Later on, i found the reception to be a massage parlour whom the owner of the hostel owns too.
And i was brought to their local residences which reminds me of a horror film setting.

Seeing the theme parks on Taiwanese game and variety shows, i searched out a theme park in Taipei which was a disappointment.
It was also another pain to get to, taking 120 minutes.

How to get to Leo Foo Village:
Take the MRT Bannan line to Zhong Xiao Dun Hua Station, take the exit 7, go to the middle road and board the Leo Foo bus. Bus ticket + admission is Sgd 40.

It had looked promising with its large land area and Disney-like backdrop. It also had different lands but there were only really 4 major rides. It is NO KICK for an adrenaline junkie like me, i was sorely disappointed.
One of the major ride was the tower drop in the Land Before Time.
Then there was the log ride where patrons get wet.

Then there was the Ali Baba land where i wasted 60 minutes of my life in a below average entertainment show.

It was amusing to see a mix-match of Caucasians who stuck out like a sore thumb because of their height amongst the Asian performers. It seriously looked like a high school performance.
Sponge Bob seems to be its resident "attraction" though. Even without a dedicated ride, it has Bob's house and classroom for cam whoring.

Floating ass.
Squeezing in more than just food and shopping in Taipei City is to get a soak in the hot springs.
Conveniently located at the Bei Tou MRT, upon getting out of the station, you can walk straight up a mini hill and it will be an entire street of various "public baths" you can choose from.
Here at Bei Tou, it is unlike the Onsens in Japan. Mostly luxurious hotels, you get a private room with a bath tub where you can soak in spring water that comes from the area. Prices are steep, starting at Sgd 80 for common soaks where you wear a bathing costume in a mixed gender spring pool.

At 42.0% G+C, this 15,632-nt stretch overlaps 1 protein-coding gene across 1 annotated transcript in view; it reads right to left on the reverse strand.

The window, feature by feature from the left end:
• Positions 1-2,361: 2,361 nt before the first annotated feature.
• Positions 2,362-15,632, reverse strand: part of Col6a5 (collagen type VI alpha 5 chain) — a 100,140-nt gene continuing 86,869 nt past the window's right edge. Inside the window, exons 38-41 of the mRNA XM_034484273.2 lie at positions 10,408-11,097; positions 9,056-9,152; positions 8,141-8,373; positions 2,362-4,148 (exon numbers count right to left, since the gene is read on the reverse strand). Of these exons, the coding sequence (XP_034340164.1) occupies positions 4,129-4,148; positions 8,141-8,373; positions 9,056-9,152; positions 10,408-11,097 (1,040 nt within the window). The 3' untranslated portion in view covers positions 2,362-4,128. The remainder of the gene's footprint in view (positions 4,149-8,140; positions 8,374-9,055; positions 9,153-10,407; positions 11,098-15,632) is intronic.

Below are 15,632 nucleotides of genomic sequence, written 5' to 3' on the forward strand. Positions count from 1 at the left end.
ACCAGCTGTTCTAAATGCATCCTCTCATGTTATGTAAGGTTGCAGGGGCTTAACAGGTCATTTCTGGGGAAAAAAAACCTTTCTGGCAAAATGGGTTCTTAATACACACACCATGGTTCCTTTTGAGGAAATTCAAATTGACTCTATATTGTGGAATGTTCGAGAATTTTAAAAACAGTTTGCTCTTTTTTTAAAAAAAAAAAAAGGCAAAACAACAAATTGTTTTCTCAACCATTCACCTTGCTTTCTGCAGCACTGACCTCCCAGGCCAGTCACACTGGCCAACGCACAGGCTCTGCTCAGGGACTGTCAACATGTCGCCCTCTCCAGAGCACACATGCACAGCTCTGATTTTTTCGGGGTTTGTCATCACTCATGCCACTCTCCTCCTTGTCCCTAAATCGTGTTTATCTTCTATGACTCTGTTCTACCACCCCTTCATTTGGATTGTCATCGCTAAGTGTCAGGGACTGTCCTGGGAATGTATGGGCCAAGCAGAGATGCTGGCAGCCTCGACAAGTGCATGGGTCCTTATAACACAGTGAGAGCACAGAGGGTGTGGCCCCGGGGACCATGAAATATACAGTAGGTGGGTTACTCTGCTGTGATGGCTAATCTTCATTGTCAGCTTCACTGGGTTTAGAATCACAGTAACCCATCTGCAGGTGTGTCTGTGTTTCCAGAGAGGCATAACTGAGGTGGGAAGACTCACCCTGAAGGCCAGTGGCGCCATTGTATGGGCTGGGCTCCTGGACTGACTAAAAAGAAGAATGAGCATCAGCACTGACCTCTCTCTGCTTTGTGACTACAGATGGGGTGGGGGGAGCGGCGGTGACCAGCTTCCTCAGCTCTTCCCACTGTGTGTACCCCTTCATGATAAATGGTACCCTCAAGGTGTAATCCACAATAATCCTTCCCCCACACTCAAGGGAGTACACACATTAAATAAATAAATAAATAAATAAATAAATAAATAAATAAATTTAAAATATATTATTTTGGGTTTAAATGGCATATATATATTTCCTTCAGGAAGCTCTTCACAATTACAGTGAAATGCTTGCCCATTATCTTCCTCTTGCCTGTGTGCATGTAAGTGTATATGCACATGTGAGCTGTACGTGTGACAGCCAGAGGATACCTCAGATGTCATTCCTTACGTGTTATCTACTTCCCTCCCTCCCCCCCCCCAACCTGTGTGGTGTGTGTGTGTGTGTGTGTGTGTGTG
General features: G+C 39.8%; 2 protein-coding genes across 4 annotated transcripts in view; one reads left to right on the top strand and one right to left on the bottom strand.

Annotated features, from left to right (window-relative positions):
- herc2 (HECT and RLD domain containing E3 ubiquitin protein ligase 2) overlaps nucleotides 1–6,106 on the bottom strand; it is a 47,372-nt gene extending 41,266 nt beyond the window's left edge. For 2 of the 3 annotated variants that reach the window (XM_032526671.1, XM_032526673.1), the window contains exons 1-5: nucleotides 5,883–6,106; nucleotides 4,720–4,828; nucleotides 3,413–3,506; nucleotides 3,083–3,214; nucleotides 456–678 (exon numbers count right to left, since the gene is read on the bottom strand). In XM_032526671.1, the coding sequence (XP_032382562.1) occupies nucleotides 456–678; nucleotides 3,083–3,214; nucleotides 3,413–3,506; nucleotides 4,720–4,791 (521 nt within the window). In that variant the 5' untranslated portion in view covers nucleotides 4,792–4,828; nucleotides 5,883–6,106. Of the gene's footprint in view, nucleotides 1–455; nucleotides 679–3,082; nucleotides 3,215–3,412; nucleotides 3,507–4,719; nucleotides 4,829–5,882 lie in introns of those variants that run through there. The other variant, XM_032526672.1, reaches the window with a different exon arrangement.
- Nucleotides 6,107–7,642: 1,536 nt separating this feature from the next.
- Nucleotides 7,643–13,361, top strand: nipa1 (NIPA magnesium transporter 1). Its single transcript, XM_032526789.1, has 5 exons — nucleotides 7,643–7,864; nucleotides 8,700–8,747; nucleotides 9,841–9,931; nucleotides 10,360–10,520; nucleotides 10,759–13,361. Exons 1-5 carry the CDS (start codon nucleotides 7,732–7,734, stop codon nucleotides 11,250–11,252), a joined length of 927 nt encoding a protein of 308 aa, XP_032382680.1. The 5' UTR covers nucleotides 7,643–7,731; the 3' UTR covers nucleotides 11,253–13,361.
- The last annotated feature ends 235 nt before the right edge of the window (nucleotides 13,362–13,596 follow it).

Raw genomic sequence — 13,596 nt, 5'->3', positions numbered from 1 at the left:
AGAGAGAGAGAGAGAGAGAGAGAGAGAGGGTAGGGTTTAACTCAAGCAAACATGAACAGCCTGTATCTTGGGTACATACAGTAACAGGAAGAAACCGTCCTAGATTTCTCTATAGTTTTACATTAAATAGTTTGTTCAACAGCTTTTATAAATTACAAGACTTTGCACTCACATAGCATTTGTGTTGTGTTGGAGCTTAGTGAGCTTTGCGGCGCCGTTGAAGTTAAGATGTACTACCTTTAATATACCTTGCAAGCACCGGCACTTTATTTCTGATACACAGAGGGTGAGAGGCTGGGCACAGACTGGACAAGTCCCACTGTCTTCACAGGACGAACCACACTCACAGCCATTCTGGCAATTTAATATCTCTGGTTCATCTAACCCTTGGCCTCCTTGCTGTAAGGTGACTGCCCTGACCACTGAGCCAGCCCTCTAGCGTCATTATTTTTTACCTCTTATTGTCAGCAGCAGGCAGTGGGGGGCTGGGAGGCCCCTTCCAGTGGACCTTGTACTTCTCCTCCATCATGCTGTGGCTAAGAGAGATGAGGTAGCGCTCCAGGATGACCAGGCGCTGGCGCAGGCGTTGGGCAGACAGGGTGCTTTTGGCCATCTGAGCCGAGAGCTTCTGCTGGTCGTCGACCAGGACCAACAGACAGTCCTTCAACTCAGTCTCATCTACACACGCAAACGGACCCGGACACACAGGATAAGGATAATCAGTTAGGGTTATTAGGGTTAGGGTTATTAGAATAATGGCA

Then there is the Sgd 5 one where it is as big as a public toilet cubicle and has a really dirty looking marble slabbed rectangular tank for you to sit in.

The only open-air spring pool is popular with tourists who just want to experience without spending much. At only Sgd 1, you get a 15 minute soak without privacy and with a bus load of tourists.

After walking up and down the hill umpteenth times, trying to find a spring pool where 
1) I didn't have to share it with men, clothed or unclothed
2) Affordable
3) Has more of an ambience than a hotel room
Turns out, it was the one right at the foot of the hill! And i thought the higher i climbed, the cheaper it will be. This was a hidden gem! For Sgd 20, you get to use their premises that has a sauna, a steam bath, 3 spring pools and tea served.
Alas, Bei Tou does not have any outdoor spring pool. That would have been shiok in winter. If you ever go to Tokyo, you must try their onsen in Odaiba which has indoor and outdoor pools in elaborated decorated settings.

Pictures are not allowed in public baths but because this was a hidden gem, i was the only patron inside that i could SWIM LAPS in the 43 degree celsius pool.
My first time in a public bath was in Tokyo and it was an eye opening experience. First, you sit on a stool and scrub yourself clean. Basic amenities are provided here but in Tokyo, amenities like combs, ear buds, hair scrunch are also supplied. Very precise to the details, the Japanese.

Like a kid at a public pool, i ran naked from pool to pool. In Japan, they have descriptions in Japanese no less (but you could guess with some Chinese characters), that tells you the benefits and characteristics of each spring pool. They also have a very strong sulphur smell. In Taiwan, they do not and it is odourless. You just have to go with the trust that this is indeed spring water.
You sweat it out in the 43 degree celsius pool, then lower the temperature to the 41, then up it again to 43 and finally finishing it off in ice cold 18 degree celsius.

Some Taiwanese housewives and women later joined me and i noticed that despite the women being slim, they have a lot of cellulite on their bodies. This is an observation from visiting the Japanese onsen and peeving on the Japanese women. This must have something to do with their different diets, more on Taiwan food in the next post.

Hot springs supposedly help improve blood circulation, skin complexion and weight loss.

This woman surely needs a bath and i feel sorry for her leg is literally rotting. Her hair must have been unwashed and uncut for more than 20 years. I got sight of hair pins stuck inside.
Finally, 2011 ends with a big bang that i let up myself (bought fireworks), releasing wishes into the sky and almost spending my countdown in a mobile toilet near Taipei 101.

Have you read the unique things to do in Taipei yet?